Instead of first-person descriptions, wiki contributions should use second-person or third-person. An example of second-person is "When you enter the area you will see two titans". This style talks directly to the reader. Although less formal than third-person, second-person descriptions can often be easier to write. This sentence in third-person would be "When the player enters the area he will see two titans".
Wiki formatting is used to improve the legibility of an article. Bulleted lists, numeric lists, bolding, italics, and coloring are all tools to help text "pop out" at the reader. When properly used, these tools help the reader to quickly scan a page for the key points, then focus on individual paragraphs of interest. For general guidelines on how to make articles legible, see "How Users Read on the Web" by Jakob Nielsen.
- Bolding should be used for headings, subheadings, and article names. This is done automatically when using the wiki heading format (e.g., ==heading==).
- Bold the article name the first time it appears in the page's introductory sentence. Any alternative names in the introductory sentence should also be bolded. (e.g. "Vandora, also known as Pandora, is best known for being one of the Nali gods.")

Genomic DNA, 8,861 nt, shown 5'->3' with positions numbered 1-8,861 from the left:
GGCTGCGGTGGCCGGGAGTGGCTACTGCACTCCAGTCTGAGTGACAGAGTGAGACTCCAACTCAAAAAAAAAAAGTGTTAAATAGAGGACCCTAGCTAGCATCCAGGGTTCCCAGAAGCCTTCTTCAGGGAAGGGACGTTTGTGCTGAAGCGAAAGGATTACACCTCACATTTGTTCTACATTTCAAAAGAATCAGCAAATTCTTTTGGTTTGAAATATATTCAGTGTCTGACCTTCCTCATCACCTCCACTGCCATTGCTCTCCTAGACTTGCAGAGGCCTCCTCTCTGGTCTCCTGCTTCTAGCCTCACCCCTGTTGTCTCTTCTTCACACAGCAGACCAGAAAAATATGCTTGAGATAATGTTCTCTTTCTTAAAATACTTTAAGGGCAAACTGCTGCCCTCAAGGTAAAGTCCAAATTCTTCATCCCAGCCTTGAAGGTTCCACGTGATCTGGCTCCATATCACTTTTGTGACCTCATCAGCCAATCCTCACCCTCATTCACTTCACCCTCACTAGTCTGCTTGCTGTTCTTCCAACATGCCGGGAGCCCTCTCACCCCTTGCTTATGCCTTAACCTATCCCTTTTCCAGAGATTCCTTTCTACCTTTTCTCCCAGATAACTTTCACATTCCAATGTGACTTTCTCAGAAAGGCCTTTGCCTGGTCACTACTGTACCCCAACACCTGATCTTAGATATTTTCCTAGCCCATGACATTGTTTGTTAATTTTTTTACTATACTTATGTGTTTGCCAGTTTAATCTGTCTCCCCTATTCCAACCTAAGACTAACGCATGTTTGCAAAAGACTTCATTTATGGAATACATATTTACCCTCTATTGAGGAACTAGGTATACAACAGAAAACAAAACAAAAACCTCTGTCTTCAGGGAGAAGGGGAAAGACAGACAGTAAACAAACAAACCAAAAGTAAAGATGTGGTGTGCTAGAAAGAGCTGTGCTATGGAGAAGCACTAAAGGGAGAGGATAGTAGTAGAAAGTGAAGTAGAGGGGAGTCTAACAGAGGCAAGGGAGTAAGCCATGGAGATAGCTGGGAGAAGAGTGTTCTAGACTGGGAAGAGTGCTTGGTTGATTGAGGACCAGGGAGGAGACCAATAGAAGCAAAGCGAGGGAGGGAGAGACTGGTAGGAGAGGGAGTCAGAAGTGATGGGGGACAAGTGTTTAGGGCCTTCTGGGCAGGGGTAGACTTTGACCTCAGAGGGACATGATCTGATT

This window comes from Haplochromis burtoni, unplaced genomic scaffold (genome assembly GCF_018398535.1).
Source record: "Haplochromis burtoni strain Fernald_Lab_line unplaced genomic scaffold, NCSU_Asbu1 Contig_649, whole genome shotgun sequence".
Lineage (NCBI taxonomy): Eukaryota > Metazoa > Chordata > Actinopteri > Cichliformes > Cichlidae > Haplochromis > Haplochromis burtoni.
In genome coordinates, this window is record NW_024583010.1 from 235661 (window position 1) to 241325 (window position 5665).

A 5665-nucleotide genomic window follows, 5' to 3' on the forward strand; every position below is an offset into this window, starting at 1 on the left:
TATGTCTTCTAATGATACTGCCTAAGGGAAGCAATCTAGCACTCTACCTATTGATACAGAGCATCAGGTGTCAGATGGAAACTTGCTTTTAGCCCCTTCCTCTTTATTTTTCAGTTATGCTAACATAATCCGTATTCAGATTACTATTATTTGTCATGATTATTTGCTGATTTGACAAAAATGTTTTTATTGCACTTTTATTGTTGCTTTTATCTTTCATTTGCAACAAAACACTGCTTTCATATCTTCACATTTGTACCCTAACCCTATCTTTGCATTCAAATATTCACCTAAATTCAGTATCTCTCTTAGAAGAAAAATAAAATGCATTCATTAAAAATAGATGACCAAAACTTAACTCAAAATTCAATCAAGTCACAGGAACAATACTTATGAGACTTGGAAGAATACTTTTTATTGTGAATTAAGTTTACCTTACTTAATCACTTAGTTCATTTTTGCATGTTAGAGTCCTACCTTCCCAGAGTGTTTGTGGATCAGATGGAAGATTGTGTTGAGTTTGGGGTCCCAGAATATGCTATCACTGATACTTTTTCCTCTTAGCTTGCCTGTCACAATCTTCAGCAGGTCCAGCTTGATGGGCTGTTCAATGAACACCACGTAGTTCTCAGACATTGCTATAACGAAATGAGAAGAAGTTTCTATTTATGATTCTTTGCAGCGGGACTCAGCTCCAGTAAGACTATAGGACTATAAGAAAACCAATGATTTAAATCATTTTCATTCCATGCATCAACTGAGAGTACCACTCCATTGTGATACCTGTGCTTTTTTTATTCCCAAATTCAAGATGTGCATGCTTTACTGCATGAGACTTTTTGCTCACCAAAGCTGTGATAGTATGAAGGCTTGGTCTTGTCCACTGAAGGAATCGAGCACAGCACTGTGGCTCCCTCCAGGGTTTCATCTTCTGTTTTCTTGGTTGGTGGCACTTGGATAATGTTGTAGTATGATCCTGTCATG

- Bold the word or phrase being defined in bulleted or numeric lists. (See Criteria for Speedy Deletion for an example.)
- Keywords for which readers are likely to be scanning may be in bold for emphasis, but this should be used sparingly.
- Avoid using bold formatting for general emphasis.
- Italics should be used for the titles of books and lengthy works.
- Italics can be used for proper names (e.g., of places or items) to clarify that the phrase is a proper name.
- Italics can be used for general emphasis, but should be used sparingly.
- Avoid using ALL CAPS for emphasis.
- Avoid bolding words for general emphasis, unless giving crucial notice. (e.g. Do not install mods from unreputable sources.)